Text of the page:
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It’s been several months since the Hain Building changed hands last summer, but the hand-wringing over the building’s primary tenant seems to be just beginning. Circle Theatre has occupied a first-floor storefront in the Madison Street property for some 18 years, but is now considering a number of options with respect to relocating. At the top of that list appears to be the village of Oak Park, which has offered to throw a pile of money at the non-profit performance group.

The village board in Oak Park is right to recognize the important role that money will play in the theater’s decision, and appears ready to offer $212,000 that would largely cover infrastructure improvements to a warehouse at 217 Harrison St. The concept of using public funds to recruit private industry is not new.

For its part, the theater expects to raise $250,000 in donations over the next six to 12 months.

In the short-term, these funds would cover the estimated $372,000 needed to build a new theater within the Harrison Street property. However, Circle Theatre is counting on larger audiences in the coming years to pay an annual rent of $84,000 and property taxes totaling some $15,000 at the Oak Park location.

Those figures dwarf the theater’s current lease agreement in Forest Park, for which it pays a meager $38,000 a year. If village hall wishes to get a word in edgewise and make a pitch for keeping the theater in Forest Park, the appeal will likely need to be directed at the bottom line. There’s something to be said for the intrinsic value of the long-standing relationship Circle Theatre has with Forest Park, but much of that goodwill stemmed from the theater’s quirky artistry in a town devoid of such outlets. Over the last 10 years the village has seen a number of creative industries take root, which makes the theater less unique as a standalone attraction.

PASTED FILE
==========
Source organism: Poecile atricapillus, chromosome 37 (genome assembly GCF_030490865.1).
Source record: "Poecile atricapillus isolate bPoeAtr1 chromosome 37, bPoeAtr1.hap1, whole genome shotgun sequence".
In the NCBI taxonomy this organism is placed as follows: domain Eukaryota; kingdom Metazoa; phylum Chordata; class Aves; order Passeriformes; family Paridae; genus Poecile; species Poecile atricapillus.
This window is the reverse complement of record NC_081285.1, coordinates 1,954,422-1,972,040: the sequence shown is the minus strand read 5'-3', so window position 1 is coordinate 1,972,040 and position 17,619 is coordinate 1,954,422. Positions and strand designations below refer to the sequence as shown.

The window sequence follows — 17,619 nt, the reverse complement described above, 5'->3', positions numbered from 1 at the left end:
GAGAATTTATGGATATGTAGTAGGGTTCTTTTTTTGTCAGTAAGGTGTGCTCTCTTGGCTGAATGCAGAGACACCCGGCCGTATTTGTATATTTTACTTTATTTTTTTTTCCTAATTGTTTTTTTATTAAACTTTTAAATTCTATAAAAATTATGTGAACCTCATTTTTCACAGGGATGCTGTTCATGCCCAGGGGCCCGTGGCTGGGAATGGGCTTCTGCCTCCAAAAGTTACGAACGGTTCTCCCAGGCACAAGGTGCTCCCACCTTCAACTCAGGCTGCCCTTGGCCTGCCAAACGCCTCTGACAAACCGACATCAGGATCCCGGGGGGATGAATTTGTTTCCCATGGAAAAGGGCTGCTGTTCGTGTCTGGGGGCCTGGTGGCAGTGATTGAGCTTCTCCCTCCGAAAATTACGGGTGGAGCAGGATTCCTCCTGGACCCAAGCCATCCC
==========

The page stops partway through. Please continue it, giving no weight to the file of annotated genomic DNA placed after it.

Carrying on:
However, if it’s not the village’s intent to make a play for Circle Theatre, that needs to be expressed at least to the parties involved. It would certainly be disappointing to lose this cultural gem, but Forest Park is not the town it was 23 years ago when the theater was founded. For both the theater and Madison Street, the show will go on.

Company members at the theater recently criticized village hall-and the mayor in particular-for not jumping in with both feet to try and keep Circle Theatre in Forest Park. Meanwhile village officials have barbed Oak Park for stealing one of the town’s treasures. Before the rhetoric goes any further, Forest Park needs to position itself as a contender or get off the stage. Here’s hoping it’s not too late to make up some ground before Oak Park closes the deal.